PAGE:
“Nostalgia helps comfort people when they’re stressed, anxious, frayed, or lonely,” he said. “Engaging in those kinds of nostalgic activities is hugely beneficial. If it’s watching ‘One Tree Hill’, maybe it makes you feel good when you watch it, it makes you happy, it makes you laugh. It’s comforting. It brings you back and helps you connect with old memories.

In 2006, when the WB and UPN networks closed and the CW appeared, “One Tree Hill”, as well as “Gilmore Girls”, “Supernatural”, “Girlfriends”, “Veronica Mars”, “America’s Next Top Model” and “Everybody Hates Chris” were postponed to appeal to younger audiences.

The combination of these shows with the creation of “The Vampire Diaries”, “Gossip Girl” and “90210” made the network popular with teens and young adults drawn to drama. Change could once again be on the horizon for The CW, as earlier this month The Wall Street Journal reported that ViacomCBS and WarnerMedia were considering selling the network.

When “One Tree Hill” premiered on the WB in 2003, it was billed as a show about two half-brothers, Lucas and Nathan Scott, played by Chad Michael Murray and James Lafferty, who had the same father and mothers. different in a small north. City of Carolina. The brothers went to the same high school but moved in different social circles. A shared love of basketball and a common dislike of their father brought them and their friends together.

But the most endearing characters, for many viewers, were Peyton (Ms. Burton Morgan), Brooke (Ms. Bush) and Haley (Ms. Lenz) – teenage girls navigating high school in the early 2000s. Their stories dealt with self-esteem self-esteem and self-confidence, drugs, loneliness, grief, teenage pregnancy (a New York Times columnist once called the show “a refusal to expose the dark consequences of premature motherhood”) and complicated family and romantic relationships. . At its peak, “One Tree Hill” averaged 4.3 million viewers, and unsurprisingly, a significant portion were young women.

Ms. Bush said actresses, despite their popularity, had to fight for the development and growth of their characters.

“We don’t lose sight that the boys had completely formed characters with parents and none of the girls on our show had parents,” she said. “We were kind of treated like the early 2000s character versions of little dogs and purses. We were props for the boys.

“One Tree Hill” wasn’t perfect, and it certainly lacked a diverse cast — issues that Ms. Burton Morgan, Ms. Bush, and Ms. Lenz face on the podcast. In its most absurd form, a dog ate a human heart, a stalker pretended to be a character’s brother, and a nanny tried to seduce a man before kidnapping that same man’s child. And “Drama Queens” doesn’t shy away from cringe-worthy moments, which makes it all the more delightful.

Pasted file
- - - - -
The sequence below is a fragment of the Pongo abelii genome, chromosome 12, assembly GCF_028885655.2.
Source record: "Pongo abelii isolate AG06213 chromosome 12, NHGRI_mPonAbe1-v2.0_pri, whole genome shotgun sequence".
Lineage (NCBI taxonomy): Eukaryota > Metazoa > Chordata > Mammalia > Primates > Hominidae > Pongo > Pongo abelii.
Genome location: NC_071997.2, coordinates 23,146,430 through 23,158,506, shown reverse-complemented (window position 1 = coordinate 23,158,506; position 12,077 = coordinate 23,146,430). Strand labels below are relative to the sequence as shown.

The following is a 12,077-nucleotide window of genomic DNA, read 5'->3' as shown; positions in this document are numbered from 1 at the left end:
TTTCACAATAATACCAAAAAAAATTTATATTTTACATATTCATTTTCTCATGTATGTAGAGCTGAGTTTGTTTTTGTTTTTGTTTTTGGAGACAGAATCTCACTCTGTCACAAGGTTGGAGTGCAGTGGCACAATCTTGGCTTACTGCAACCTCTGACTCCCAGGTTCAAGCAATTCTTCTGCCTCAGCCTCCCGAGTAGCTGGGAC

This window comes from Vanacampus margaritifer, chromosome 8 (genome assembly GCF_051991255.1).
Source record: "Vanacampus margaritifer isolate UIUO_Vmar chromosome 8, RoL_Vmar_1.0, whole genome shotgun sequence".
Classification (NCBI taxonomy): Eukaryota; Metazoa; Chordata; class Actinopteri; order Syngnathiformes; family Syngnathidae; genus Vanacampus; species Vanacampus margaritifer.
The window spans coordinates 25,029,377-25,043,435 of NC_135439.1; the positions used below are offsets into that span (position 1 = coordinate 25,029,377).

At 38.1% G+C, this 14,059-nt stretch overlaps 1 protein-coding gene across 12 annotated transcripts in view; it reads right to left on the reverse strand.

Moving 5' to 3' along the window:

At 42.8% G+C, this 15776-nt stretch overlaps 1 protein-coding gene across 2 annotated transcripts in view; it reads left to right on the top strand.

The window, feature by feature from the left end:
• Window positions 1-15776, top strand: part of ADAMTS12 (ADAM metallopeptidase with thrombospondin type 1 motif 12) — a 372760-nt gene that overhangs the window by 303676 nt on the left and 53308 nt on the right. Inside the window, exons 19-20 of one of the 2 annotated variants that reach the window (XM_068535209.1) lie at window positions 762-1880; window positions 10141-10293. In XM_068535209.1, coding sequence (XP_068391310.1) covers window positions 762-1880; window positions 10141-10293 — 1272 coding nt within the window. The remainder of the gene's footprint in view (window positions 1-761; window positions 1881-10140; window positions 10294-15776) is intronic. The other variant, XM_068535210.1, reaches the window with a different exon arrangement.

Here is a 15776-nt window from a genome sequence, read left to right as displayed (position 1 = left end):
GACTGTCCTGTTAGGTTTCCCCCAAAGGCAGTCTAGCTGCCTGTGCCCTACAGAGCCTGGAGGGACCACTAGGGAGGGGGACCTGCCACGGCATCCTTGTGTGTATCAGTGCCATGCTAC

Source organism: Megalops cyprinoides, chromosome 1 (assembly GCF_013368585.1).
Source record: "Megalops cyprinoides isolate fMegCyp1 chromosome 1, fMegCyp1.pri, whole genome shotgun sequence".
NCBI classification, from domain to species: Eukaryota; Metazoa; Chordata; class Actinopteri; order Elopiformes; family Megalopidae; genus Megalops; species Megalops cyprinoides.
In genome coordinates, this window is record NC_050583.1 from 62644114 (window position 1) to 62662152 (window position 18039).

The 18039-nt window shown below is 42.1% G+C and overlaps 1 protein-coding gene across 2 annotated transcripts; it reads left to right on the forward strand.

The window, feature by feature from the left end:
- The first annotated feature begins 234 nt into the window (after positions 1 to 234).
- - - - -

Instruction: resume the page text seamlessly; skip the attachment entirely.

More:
“It wasn’t ‘Riverdale’ enhanced,” Mrs. Bush said. “It wasn’t about werewolves or vampires. It was just families. And you’ve seen children struggle with abandonment, privilege, and poverty, and when introduced to potential sexual intimacy.

Watching Haley, Brooke and Peyton navigate the ups and downs of female friendship, marriage and motherhood was certainly entertaining, but also hopeful. After each fight, the characters find a way to get back together.

Hearing the actresses themselves talk about navigating adulthood while remaining friends in real life is heartwarming, and a touching reminder that behind these characters were people who grew up in the industry together.

“The girls, in particular, were really looking for genuine, positive female friendships,” Ms. Lenz said. “It was the right place at the right time with the right combination of grounded authenticity and positivity and female friendships.”

Ms. Lenz said that during the show she was part of a “control group, and that kept her from bonding with her castmates as much as she would have liked. The podcast gave her the chance to make up for some of those missed moments and got her thinking about what she can teach her own daughter about female friendship.

“I can now have Take 2 on these female friendships and learn to trust and let my guard down and be vulnerable, and that’s only good for my daughter because I’m learning things that I can pass on to her,” she said. .

Getting together for the podcast also reminded the actresses how much they mean to loyal viewers.

“The memo I got over and over again was how replaceable I was,” Ms Burton Morgan said in tears. “What’s been really humbling is that after getting that message, for that fan base to show up for a podcast 18 years later and tell you you’re not replaceable, that’s really nice. “